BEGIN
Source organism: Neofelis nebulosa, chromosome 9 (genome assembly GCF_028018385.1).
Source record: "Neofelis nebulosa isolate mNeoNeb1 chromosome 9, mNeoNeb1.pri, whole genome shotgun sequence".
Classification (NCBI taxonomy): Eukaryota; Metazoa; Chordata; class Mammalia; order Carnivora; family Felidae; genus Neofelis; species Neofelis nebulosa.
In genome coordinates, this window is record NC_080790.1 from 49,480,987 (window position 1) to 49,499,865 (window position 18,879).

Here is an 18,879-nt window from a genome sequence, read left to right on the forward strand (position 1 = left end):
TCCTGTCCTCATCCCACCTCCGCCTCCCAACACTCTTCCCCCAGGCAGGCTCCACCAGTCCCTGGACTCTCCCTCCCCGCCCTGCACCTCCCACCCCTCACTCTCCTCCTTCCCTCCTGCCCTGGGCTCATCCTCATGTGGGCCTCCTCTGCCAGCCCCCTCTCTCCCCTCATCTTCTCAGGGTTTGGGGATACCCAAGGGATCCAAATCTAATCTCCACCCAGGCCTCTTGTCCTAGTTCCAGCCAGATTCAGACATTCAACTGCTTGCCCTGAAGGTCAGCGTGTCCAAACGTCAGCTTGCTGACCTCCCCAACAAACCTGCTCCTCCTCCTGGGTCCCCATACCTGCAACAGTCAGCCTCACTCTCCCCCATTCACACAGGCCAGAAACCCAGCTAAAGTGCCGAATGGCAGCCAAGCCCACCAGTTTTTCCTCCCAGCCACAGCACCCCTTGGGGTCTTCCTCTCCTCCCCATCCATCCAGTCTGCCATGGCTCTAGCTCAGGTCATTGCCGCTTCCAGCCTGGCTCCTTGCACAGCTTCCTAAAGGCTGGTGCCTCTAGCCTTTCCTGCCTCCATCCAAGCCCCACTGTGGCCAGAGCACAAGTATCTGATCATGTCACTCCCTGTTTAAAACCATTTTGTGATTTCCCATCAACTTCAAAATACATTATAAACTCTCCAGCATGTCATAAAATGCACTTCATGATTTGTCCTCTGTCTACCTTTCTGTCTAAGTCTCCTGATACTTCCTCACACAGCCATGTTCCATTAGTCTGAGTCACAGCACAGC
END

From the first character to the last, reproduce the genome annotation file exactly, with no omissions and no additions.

Source organism: Neofelis nebulosa, chromosome 9 (genome assembly GCF_028018385.1).
Source record: "Neofelis nebulosa isolate mNeoNeb1 chromosome 9, mNeoNeb1.pri, whole genome shotgun sequence".
Classification (NCBI taxonomy): Eukaryota; Metazoa; Chordata; class Mammalia; order Carnivora; family Felidae; genus Neofelis; species Neofelis nebulosa.
In genome coordinates, this window is record NC_080790.1 from 49,480,987 (window position 1) to 49,499,865 (window position 18,879).

Here is an 18,879-nt window from a genome sequence, read left to right on the forward strand (position 1 = left end):
TCCTGTCCTCATCCCACCTCCGCCTCCCAACACTCTTCCCCCAGGCAGGCTCCACCAGTCCCTGGACTCTCCCTCCCCGCCCTGCACCTCCCACCCCTCACTCTCCTCCTTCCCTCCTGCCCTGGGCTCATCCTCATGTGGGCCTCCTCTGCCAGCCCCCTCTCTCCCCTCATCTTCTCAGGGTTTGGGGATACCCAAGGGATCCAAATCTAATCTCCACCCAGGCCTCTTGTCCTAGTTCCAGCCAGATTCAGACATTCAACTGCTTGCCCTGAAGGTCAGCGTGTCCAAACGTCAGCTTGCTGACCTCCCCAACAAACCTGCTCCTCCTCCTGGGTCCCCATACCTGCAACAGTCAGCCTCACTCTCCCCCATTCACACAGGCCAGAAACCCAGCTAAAGTGCCGAATGGCAGCCAAGCCCACCAGTTTTTCCTCCCAGCCACAGCACCCCTTGGGGTCTTCCTCTCCTCCCCATCCATCCAGTCTGCCATGGCTCTAGCTCAGGTCATTGCCGCTTCCAGCCTGGCTCCTTGCACAGCTTCCTAAAGGCTGGTGCCTCTAGCCTTTCCTGCCTCCATCCAAGCCCCACTGTGGCCAGAGCACAAGTATCTGATCATGTCACTCCCTGTTTAAAACCATTTTGTGATTTCCCATCAACTTCAAAATACATTATAAACTCTCCAGCATGTCATAAAATGCACTTCATGATTTGTCCTCTGTCTACCTTTCTGTCTAAGTCTCCTGATACTTCCTCACACAGCCATGTTCCATTAGTCTGAGTCACAGCACAGC